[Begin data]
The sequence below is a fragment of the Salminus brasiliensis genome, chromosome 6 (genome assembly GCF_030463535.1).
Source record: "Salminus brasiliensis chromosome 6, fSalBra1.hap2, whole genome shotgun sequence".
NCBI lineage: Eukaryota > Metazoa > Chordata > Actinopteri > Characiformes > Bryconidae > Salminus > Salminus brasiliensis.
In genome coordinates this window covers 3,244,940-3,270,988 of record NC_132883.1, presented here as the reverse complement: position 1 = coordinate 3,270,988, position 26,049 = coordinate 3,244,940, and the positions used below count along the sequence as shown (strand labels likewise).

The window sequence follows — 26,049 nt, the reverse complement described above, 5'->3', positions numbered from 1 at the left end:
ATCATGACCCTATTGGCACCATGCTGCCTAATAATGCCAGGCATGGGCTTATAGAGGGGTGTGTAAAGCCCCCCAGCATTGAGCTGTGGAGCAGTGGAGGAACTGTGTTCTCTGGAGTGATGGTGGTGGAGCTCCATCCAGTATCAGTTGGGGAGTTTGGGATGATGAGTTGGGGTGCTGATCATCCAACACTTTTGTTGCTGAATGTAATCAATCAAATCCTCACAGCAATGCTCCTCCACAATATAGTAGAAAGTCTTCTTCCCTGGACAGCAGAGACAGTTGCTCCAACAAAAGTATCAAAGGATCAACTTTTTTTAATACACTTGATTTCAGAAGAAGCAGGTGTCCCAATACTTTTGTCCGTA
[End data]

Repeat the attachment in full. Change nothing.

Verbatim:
The sequence below is a fragment of the Salminus brasiliensis genome, chromosome 6 (genome assembly GCF_030463535.1).
Source record: "Salminus brasiliensis chromosome 6, fSalBra1.hap2, whole genome shotgun sequence".
NCBI lineage: Eukaryota > Metazoa > Chordata > Actinopteri > Characiformes > Bryconidae > Salminus > Salminus brasiliensis.
In genome coordinates this window covers 3,244,940-3,270,988 of record NC_132883.1, presented here as the reverse complement: position 1 = coordinate 3,270,988, position 26,049 = coordinate 3,244,940, and the positions used below count along the sequence as shown (strand labels likewise).

The window sequence follows — 26,049 nt, the reverse complement described above, 5'->3', positions numbered from 1 at the left end:
ATCATGACCCTATTGGCACCATGCTGCCTAATAATGCCAGGCATGGGCTTATAGAGGGGTGTGTAAAGCCCCCCAGCATTGAGCTGTGGAGCAGTGGAGGAACTGTGTTCTCTGGAGTGATGGTGGTGGAGCTCCATCCAGTATCAGTTGGGGAGTTTGGGATGATGAGTTGGGGTGCTGATCATCCAACACTTTTGTTGCTGAATGTAATCAATCAAATCCTCACAGCAATGCTCCTCCACAATATAGTAGAAAGTCTTCTTCCCTGGACAGCAGAGACAGTTGCTCCAACAAAAGTATCAAAGGATCAACTTTTTTTAATACACTTGATTTCAGAAGAAGCAGGTGTCCCAATACTTTTGTCCGTA